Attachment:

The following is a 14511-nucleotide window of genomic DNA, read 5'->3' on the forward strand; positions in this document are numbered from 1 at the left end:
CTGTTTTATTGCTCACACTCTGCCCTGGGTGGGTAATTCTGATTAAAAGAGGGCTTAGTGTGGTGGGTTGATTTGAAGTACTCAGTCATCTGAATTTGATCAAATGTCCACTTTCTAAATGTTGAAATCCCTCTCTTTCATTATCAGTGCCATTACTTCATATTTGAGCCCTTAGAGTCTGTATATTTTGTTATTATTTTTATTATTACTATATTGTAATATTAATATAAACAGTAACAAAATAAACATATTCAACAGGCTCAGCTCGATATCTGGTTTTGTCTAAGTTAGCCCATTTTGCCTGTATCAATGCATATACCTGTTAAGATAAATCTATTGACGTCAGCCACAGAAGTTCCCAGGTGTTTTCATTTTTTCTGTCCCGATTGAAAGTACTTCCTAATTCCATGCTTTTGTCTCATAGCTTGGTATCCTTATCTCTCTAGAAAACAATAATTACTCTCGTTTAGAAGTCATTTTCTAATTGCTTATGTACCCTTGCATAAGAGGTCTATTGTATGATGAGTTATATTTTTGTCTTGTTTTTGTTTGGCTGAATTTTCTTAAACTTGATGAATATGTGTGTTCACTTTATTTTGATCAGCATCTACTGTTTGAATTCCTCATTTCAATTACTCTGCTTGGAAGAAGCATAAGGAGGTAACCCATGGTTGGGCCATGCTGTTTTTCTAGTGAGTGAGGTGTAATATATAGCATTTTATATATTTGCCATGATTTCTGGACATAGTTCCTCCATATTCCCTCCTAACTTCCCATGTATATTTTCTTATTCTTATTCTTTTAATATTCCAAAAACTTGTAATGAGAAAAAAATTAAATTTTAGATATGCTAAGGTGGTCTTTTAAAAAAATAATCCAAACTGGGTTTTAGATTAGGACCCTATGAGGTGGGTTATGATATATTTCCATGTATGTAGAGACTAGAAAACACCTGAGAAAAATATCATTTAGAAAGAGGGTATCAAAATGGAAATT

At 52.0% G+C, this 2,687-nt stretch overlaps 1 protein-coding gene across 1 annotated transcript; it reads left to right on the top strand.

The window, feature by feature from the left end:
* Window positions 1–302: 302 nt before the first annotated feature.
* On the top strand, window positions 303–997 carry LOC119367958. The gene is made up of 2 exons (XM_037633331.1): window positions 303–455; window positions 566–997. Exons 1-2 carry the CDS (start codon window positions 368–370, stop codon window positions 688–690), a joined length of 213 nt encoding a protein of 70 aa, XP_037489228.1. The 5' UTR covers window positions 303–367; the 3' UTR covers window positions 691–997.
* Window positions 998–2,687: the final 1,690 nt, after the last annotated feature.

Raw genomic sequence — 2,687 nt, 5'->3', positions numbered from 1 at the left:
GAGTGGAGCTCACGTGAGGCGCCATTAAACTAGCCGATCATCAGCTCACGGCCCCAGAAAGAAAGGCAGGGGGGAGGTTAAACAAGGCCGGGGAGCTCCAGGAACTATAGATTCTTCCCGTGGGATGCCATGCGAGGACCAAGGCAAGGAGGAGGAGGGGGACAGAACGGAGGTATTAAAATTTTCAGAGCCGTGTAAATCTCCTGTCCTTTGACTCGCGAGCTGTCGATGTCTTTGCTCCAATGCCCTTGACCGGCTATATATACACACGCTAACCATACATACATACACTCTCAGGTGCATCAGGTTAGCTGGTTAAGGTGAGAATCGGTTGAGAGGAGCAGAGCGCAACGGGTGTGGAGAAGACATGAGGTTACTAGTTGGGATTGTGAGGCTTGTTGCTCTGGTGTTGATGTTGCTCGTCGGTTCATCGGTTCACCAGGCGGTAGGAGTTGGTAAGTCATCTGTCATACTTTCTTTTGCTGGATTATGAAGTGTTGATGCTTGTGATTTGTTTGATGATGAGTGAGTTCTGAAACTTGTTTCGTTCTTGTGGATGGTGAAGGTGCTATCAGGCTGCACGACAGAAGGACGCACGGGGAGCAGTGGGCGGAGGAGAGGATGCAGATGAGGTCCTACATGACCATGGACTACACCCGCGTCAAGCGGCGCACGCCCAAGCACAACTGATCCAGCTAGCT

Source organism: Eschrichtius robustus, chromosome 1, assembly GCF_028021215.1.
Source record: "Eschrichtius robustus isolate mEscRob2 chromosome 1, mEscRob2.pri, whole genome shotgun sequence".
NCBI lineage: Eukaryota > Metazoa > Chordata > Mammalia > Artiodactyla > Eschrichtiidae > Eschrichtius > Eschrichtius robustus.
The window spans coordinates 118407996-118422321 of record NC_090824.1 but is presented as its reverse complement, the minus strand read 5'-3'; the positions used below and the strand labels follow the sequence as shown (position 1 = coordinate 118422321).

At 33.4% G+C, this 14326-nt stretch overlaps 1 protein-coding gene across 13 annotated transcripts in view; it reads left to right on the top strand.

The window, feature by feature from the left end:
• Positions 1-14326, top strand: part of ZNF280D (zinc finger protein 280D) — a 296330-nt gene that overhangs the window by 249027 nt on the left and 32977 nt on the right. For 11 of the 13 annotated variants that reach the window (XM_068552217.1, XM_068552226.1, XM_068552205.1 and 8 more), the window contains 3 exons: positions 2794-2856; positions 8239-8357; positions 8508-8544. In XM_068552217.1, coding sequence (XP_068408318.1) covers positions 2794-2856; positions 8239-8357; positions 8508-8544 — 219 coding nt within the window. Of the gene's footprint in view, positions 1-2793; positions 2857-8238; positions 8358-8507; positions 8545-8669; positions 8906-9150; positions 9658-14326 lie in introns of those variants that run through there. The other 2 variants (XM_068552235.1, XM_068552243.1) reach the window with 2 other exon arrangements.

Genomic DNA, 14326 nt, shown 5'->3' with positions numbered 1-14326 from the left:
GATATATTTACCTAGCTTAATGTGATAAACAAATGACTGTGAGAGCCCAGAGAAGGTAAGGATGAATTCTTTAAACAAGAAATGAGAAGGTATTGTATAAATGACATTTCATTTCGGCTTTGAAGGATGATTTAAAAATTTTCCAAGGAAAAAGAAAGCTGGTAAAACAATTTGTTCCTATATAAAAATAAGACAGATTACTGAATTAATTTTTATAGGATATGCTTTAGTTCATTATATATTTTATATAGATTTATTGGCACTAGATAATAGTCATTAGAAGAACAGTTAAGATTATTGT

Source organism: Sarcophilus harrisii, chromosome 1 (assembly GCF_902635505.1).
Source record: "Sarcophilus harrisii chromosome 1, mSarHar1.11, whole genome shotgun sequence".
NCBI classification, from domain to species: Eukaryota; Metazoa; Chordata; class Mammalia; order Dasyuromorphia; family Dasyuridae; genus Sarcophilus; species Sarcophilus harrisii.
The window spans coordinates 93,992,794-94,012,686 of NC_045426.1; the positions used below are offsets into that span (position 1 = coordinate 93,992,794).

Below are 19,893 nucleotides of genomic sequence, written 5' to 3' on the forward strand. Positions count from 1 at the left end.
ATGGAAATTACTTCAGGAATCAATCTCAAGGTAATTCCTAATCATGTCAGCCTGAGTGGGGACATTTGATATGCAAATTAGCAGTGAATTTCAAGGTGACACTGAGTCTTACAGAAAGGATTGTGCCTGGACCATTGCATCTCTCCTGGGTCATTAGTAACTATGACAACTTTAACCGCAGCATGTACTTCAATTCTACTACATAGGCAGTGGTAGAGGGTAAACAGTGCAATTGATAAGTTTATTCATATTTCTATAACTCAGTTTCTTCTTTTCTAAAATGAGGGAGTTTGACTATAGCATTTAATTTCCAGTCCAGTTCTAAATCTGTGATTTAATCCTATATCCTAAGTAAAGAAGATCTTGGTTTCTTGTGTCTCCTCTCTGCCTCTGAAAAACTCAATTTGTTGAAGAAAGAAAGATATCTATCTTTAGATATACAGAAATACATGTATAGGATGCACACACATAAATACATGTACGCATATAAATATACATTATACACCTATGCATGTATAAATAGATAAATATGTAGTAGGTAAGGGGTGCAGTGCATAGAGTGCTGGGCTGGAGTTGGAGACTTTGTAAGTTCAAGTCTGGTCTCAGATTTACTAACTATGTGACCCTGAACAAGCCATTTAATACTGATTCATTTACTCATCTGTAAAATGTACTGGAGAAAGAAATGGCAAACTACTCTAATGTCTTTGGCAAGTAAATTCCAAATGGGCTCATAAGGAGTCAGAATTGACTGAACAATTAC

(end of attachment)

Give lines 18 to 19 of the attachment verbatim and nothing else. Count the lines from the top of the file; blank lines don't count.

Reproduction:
GATATATTTACCTAGCTTAATGTGATAAACAAATGACTGTGAGAGCCCAGAGAAGGTAAGGATGAATTCTTTAAACAAGAAATGAGAAGGTATTGTATAAATGACATTTCATTTCGGCTTTGAAGGATGATTTAAAAATTTTCCAAGGAAAAAGAAAGCTGGTAAAACAATTTGTTCCTATATAAAAATAAGACAGATTACTGAATTAATTTTTATAGGATATGCTTTAGTTCATTATATATTTTATATAGATTTATTGGCACTAGATAATAGTCATTAGAAGAACAGTTAAGATTATTGT

Source organism: Sarcophilus harrisii, chromosome 1 (assembly GCF_902635505.1).